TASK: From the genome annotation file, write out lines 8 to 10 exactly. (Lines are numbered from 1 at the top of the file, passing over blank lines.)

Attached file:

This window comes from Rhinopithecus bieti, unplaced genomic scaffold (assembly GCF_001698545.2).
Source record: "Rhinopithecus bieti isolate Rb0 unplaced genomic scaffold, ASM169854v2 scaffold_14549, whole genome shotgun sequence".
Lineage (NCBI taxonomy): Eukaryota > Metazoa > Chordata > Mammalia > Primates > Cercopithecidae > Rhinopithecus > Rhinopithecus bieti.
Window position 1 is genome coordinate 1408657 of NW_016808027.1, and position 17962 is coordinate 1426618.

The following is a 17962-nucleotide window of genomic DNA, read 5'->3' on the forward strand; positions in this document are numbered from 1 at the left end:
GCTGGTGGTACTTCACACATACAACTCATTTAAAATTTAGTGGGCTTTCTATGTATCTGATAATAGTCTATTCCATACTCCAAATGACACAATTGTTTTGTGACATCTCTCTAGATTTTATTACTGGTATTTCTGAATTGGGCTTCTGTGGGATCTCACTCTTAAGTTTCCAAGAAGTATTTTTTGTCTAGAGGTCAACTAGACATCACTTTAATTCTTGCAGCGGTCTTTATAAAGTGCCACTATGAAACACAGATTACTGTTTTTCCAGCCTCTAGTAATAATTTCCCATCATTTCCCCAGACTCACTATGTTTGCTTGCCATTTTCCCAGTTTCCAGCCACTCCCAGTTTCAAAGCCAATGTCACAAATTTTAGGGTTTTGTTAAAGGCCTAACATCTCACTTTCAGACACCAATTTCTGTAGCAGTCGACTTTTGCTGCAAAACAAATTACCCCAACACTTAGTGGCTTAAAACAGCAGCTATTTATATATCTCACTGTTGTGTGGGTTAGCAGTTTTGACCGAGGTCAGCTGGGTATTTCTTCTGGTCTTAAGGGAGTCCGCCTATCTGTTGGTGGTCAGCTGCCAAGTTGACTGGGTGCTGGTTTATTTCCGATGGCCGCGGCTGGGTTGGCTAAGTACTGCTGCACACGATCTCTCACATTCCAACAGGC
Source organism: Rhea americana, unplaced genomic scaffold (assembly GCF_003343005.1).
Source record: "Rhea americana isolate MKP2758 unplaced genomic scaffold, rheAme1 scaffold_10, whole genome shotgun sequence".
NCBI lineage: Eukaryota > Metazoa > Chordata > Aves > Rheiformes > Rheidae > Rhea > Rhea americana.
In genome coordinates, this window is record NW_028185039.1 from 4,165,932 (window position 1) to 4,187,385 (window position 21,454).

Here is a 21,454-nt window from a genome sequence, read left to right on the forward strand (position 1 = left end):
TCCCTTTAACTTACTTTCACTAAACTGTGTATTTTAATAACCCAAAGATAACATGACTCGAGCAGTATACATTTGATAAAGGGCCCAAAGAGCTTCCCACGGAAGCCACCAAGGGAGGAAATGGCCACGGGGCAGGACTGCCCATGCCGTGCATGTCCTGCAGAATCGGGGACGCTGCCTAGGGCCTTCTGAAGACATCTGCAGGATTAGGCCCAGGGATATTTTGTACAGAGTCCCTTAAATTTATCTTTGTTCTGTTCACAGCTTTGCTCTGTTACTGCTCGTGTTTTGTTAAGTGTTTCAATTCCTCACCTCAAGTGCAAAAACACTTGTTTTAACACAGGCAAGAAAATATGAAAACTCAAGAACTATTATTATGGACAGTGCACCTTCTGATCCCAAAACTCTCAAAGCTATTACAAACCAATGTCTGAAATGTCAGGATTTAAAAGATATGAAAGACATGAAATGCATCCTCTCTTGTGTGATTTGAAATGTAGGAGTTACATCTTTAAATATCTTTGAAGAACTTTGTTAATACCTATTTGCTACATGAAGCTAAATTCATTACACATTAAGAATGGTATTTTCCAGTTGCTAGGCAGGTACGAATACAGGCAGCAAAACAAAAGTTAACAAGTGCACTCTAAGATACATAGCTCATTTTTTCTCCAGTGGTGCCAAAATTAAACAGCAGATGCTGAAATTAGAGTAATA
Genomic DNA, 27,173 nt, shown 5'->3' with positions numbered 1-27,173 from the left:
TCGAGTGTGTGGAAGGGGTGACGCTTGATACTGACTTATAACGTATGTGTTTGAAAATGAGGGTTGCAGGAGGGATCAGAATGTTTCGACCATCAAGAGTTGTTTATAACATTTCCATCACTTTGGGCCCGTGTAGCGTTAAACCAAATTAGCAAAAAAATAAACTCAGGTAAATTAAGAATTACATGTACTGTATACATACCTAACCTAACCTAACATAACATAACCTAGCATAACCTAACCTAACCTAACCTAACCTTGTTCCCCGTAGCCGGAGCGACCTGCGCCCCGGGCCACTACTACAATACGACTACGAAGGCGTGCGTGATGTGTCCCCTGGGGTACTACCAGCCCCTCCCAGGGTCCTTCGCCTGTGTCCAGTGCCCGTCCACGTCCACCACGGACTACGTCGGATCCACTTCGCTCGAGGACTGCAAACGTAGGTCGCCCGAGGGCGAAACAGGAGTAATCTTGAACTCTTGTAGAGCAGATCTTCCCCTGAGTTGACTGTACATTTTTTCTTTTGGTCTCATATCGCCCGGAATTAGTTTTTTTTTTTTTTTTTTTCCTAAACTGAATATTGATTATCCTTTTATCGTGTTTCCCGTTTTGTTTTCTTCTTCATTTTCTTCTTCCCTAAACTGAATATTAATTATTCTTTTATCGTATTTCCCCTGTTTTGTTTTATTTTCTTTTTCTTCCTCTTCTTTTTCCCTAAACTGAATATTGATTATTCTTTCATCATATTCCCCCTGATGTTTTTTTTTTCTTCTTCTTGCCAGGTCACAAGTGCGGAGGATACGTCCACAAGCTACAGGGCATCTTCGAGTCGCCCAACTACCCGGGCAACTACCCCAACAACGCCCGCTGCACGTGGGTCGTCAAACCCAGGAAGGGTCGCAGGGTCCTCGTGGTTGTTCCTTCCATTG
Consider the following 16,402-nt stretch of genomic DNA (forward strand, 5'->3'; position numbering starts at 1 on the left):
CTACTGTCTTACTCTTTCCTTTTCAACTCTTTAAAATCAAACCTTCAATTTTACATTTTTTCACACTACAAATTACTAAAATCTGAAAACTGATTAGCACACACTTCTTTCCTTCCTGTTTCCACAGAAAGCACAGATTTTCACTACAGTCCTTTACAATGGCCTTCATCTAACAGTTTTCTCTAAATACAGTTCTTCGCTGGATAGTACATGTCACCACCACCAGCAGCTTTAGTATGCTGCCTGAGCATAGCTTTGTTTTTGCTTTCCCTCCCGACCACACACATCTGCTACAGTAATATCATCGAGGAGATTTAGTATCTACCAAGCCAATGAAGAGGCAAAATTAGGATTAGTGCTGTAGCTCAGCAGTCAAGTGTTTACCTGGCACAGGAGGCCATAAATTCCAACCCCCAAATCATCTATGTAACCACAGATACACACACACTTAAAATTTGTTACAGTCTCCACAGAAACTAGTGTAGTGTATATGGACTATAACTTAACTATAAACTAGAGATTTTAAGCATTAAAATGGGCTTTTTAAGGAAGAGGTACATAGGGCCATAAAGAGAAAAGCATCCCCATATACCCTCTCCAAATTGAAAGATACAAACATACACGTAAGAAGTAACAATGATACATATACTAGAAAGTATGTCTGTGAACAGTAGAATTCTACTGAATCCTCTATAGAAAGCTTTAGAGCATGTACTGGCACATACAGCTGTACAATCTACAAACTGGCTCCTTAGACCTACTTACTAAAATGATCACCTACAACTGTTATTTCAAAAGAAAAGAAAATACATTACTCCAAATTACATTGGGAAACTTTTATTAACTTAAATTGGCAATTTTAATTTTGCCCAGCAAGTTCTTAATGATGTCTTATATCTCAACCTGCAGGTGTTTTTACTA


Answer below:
Source record: "Rhea americana isolate MKP2758 unplaced genomic scaffold, rheAme1 scaffold_10, whole genome shotgun sequence".
NCBI lineage: Eukaryota > Metazoa > Chordata > Aves > Rheiformes > Rheidae > Rhea > Rhea americana.
In genome coordinates, this window is record NW_028185039.1 from 4,165,932 (window position 1) to 4,187,385 (window position 21,454).